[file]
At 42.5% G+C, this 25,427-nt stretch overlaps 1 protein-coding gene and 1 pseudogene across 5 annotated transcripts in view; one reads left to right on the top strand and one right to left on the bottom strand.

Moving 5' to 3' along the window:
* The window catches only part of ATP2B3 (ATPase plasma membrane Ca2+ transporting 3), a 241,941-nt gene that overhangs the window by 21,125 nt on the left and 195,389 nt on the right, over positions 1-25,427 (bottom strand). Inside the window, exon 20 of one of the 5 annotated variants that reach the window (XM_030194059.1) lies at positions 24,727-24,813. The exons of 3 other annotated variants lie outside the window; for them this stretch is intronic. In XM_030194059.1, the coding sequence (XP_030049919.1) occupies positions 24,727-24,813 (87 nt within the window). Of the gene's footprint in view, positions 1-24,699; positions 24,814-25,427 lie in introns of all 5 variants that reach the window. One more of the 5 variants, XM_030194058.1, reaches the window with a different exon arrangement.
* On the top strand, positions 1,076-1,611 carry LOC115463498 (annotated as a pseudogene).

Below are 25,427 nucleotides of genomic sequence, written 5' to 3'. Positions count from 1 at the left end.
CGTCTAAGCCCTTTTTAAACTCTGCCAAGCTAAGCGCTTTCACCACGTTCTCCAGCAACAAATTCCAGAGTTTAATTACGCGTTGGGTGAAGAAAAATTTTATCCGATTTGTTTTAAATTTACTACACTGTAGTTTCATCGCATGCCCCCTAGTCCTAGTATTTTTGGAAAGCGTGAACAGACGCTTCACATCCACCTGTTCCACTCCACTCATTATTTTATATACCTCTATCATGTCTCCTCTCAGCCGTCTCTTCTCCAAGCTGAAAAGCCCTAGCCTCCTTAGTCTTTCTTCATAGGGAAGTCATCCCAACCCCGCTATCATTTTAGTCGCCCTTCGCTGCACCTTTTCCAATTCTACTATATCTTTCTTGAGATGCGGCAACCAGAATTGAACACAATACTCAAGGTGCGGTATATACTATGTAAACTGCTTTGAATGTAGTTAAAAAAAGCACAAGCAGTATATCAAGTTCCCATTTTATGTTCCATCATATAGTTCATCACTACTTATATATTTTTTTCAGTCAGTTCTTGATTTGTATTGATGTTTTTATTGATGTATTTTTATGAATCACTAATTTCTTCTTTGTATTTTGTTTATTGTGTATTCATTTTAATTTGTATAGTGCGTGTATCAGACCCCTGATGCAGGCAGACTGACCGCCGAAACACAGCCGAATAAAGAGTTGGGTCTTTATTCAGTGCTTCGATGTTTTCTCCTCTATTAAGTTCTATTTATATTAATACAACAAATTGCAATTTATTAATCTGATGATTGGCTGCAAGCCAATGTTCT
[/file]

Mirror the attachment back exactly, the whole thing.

At 42.5% G+C, this 25,427-nt stretch overlaps 1 protein-coding gene and 1 pseudogene across 5 annotated transcripts in view; one reads left to right on the top strand and one right to left on the bottom strand.

Moving 5' to 3' along the window:
* The window catches only part of ATP2B3 (ATPase plasma membrane Ca2+ transporting 3), a 241,941-nt gene that overhangs the window by 21,125 nt on the left and 195,389 nt on the right, over positions 1-25,427 (bottom strand). Inside the window, exon 20 of one of the 5 annotated variants that reach the window (XM_030194059.1) lies at positions 24,727-24,813. The exons of 3 other annotated variants lie outside the window; for them this stretch is intronic. In XM_030194059.1, the coding sequence (XP_030049919.1) occupies positions 24,727-24,813 (87 nt within the window). Of the gene's footprint in view, positions 1-24,699; positions 24,814-25,427 lie in introns of all 5 variants that reach the window. One more of the 5 variants, XM_030194058.1, reaches the window with a different exon arrangement.
* On the top strand, positions 1,076-1,611 carry LOC115463498 (annotated as a pseudogene).

Below are 25,427 nucleotides of genomic sequence, written 5' to 3'. Positions count from 1 at the left end.
CGTCTAAGCCCTTTTTAAACTCTGCCAAGCTAAGCGCTTTCACCACGTTCTCCAGCAACAAATTCCAGAGTTTAATTACGCGTTGGGTGAAGAAAAATTTTATCCGATTTGTTTTAAATTTACTACACTGTAGTTTCATCGCATGCCCCCTAGTCCTAGTATTTTTGGAAAGCGTGAACAGACGCTTCACATCCACCTGTTCCACTCCACTCATTATTTTATATACCTCTATCATGTCTCCTCTCAGCCGTCTCTTCTCCAAGCTGAAAAGCCCTAGCCTCCTTAGTCTTTCTTCATAGGGAAGTCATCCCAACCCCGCTATCATTTTAGTCGCCCTTCGCTGCACCTTTTCCAATTCTACTATATCTTTCTTGAGATGCGGCAACCAGAATTGAACACAATACTCAAGGTGCGGTATATACTATGTAAACTGCTTTGAATGTAGTTAAAAAAAGCACAAGCAGTATATCAAGTTCCCATTTTATGTTCCATCATATAGTTCATCACTACTTATATATTTTTTTCAGTCAGTTCTTGATTTGTATTGATGTTTTTATTGATGTATTTTTATGAATCACTAATTTCTTCTTTGTATTTTGTTTATTGTGTATTCATTTTAATTTGTATAGTGCGTGTATCAGACCCCTGATGCAGGCAGACTGACCGCCGAAACACAGCCGAATAAAGAGTTGGGTCTTTATTCAGTGCTTCGATGTTTTCTCCTCTATTAAGTTCTATTTATATTAATACAACAAATTGCAATTTATTAATCTGATGATTGGCTGCAAGCCAATGTTCT